Brandishing a Model 1842 musket and 1851 Colt Navy revolver, Mims Walker posed for this portrait, above, wearing an uniquely trimmed over-shirt. He is also pictured in another view, right. Walker marched in the first wave of Southern men to join the military as a private in the Canebreak Rifle Guards, a militia company named for the region of west central Alabama where he had settled with his family from his native Georgia. The Guards became Company D of the 4th Alabama Infantry. Walker was present for duty at the First Battle of Manassas, where the 4th suffered heavy casualties during the turning point of the engagement under the direct leadership of Brig. Gen. Bernard Bee.
The following year, during the battles of Gaines’ Mill and Malvern Hill, Walker was detailed as a courier to colonel Evander M. Law. A few months later, Law advanced to brigadier general and brigade commander. Walker continued his duties as a courier, serving at Fredericksburg, Gettysburg, Chickamauga, Chattanooga and elsewhere. In June 1864, he received a promotion to first lieutenant and aide-de-camp on Law’s staff, and served in this capacity through the war’s end.
Walker returned to his home in Uniontown, Ala., where he became a prominent civic and business leader and a state legislator. He lived until 1903, dying at age 64. His wife, Mary, and five children survived him.
Trooper James Madison Crozer of the 6th Kentucky Cavalry managed to escape Union forces that ambushed him and the rest of Gen. John Hunt Morgan’s raiders at Buffington Island, Ohio, on July 19, 1863. The defeated Confederates turned south for the Confederacy. The adjutant of the 6th reported what happened next.
“The march was kept up all night long and until about three o’clock in the afternoon of the next day, when a considerable pursuing force of the enemy appeared in sight. The Sixth Regiment was the rear guard of the column and by repeated skirmishes kept the enemy in check until we came near the town of Cheshire, on the banks of the Ohio River. By that time the advance with General Morgan was several miles away. We hoped he was safe. Our aim had been to afford him a chance to get out of reach of the pursuing enemy. We then made our last stand but were run over and captured by the superior force of the enemy.”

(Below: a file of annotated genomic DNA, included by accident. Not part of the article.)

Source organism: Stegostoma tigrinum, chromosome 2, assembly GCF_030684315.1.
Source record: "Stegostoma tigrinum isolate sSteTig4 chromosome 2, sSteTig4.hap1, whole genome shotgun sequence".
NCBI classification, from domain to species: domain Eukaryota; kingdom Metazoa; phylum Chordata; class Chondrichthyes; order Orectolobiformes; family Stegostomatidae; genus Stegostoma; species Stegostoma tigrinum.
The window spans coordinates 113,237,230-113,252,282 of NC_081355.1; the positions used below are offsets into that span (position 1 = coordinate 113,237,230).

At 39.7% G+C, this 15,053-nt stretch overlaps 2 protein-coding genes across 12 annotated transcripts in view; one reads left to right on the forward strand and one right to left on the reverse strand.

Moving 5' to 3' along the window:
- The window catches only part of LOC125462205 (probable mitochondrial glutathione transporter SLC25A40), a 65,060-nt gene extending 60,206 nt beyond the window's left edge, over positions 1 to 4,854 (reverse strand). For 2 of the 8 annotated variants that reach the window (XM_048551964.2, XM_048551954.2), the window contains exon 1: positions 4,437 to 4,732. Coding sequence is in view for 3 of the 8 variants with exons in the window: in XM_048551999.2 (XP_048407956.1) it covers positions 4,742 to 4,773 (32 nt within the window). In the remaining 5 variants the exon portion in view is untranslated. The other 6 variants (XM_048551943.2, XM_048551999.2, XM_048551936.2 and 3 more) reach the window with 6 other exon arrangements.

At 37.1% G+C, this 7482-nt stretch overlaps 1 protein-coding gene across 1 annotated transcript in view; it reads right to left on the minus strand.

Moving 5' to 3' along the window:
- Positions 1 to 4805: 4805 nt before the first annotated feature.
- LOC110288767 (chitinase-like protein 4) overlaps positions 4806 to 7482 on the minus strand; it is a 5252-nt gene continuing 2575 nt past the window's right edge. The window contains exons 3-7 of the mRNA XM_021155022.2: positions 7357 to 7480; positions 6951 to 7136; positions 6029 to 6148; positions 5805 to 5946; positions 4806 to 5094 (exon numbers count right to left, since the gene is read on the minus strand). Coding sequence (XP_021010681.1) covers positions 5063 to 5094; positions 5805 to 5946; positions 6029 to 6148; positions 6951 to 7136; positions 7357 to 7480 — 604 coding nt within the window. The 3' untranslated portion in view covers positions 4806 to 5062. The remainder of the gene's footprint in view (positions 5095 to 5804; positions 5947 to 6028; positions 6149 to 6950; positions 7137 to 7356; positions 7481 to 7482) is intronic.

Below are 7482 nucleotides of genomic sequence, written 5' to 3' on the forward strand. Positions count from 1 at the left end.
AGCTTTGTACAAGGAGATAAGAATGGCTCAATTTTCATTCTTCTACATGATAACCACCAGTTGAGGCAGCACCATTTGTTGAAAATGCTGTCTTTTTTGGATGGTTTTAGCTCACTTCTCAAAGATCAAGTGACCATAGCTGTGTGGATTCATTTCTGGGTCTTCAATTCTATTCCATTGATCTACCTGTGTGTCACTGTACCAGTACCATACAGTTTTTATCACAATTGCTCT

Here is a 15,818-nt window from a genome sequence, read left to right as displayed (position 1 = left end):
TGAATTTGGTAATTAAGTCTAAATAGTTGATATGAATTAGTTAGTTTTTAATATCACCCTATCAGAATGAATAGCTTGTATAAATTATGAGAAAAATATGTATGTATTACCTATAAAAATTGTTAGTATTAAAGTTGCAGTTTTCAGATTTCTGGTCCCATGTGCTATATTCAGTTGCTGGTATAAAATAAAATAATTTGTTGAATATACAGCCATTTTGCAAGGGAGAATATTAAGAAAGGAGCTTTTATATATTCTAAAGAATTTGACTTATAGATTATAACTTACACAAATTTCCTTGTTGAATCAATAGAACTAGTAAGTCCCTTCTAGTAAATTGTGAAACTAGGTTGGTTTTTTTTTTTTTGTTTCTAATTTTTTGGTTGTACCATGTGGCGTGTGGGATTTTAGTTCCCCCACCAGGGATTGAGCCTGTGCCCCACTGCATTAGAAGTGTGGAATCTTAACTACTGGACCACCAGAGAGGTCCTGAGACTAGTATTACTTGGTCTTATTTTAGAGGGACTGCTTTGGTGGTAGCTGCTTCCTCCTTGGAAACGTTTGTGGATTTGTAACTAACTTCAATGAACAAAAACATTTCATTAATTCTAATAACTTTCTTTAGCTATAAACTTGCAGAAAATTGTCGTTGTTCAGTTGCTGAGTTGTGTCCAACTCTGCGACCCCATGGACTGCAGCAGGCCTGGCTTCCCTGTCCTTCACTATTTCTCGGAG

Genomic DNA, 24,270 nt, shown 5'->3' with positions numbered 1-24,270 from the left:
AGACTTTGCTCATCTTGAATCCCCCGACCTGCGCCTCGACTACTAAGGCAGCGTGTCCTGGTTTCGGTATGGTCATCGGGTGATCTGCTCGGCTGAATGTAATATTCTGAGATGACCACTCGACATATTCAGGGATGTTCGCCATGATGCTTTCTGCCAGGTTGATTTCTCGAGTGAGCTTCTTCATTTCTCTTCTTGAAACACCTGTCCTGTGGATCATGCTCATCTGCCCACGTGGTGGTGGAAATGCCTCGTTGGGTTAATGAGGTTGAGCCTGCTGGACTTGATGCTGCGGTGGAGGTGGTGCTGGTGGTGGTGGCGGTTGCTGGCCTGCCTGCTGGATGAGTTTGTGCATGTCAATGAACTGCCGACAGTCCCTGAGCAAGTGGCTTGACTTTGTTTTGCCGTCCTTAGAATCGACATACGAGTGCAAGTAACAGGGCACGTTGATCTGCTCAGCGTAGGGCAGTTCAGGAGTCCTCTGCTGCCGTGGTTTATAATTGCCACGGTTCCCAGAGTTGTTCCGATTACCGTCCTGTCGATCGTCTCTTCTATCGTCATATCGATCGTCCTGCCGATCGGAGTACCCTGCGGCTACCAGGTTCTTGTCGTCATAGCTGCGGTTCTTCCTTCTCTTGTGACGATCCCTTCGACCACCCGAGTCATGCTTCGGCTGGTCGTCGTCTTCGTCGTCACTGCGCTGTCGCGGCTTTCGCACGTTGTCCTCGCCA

Morgan surrendered six days later.
Crozer spent much of the rest of the war in prison, the first month at Camp Chase in Columbus followed by Camp Douglas in Chicago. Exchanged in March 1865, he eventually signed the oath of allegiance to the federal government and returned to Kentucky, where he lived until his death in 1907.
Red coats were not a popular choice during the antebellum or Civil War periods, perhaps due to the unpleasantness of the previous century that resulted in independence from British rule. But there were exceptions, as evidenced by this soldier. His coat features dark trim and white shoulder wings. His origins are unclear. MI Contributing Editor Mike Cunningham notes, “The soldier’s grooming, both in terms of his hair length and nutrition also are consistent with a Southern origin. Of course, none of that excludes the possibility that the soldier comes from a rural Northern county.”
Maj. William McIntosh Arnold of the 6th Georgia Infantry requested a 20-day leave on Dec. 7, 1863, to visit his family. His reason: “Since my connection with the Army May 27th 1861 I have never been absent from my command on leave of indulgence nor have I ever asked a leave of absence. Only twice have I been away during that period, and then from wounds received in battle.” The wounds occurred at Antietam, where he fell into enemy hands and spent a few weeks as a prisoner of war, and at Chancellorsville, where he suffered injuries to an arm and right lung.
Confederate authorities approved Arnold’s request the same day. He spent Christmas with his family in Sparta, Ga., and returned to the 6th about the start of the New Year. Seven months later, on July 7, 1864, he suffered a third and fatal wound of the war in the trenches of Petersburg. According to a report in the Daily Confederate newspaper, Arnold suffered instant death from an artillery shell. “The missile exploded near him, one of the fragments striking him in the abdomen and nearly severing the body.” The writer added that Arnold was deeply respected by his comrades as a skillful and fearless leader.
A non-commissioned Union officer posed for this portrait before an elaborately painted backdrop, featuring a city square tucked into a mountain landscape and fronted by a harbor. The image is finely colored, though the heavy tinting of his chevrons and buttons obscures details—a common feature of hard-plate photographs from the war period.
The bold vest worn by Sgt. James Monroe Vose distracts from his jacket, which indicates his service in the Veteran Reserve Corps. Vose modified his standard jacket with custom trim. A New York native who moved to the Upper Midwest with his family before the war, Vose began his service in 1861 with the 2nd Michigan Cavalry, and moved to the 23rd VRC in early 1864. This regiment participated in various duties in Wisconsin, Minnesota, Missouri, Kentucky and Iowa. Vose survived the war and lived until 1903.
The star-shaped badge of the 12th or 20th Corps pinned to the frock coat of this Union soldier does double duty as a pin to secure his watch chain. Note the SNY waist belt plate that marks him as an Empire State volunteer. The backdrop was common to images of identified soldiers photographed in the Fredericksburg, Va., area.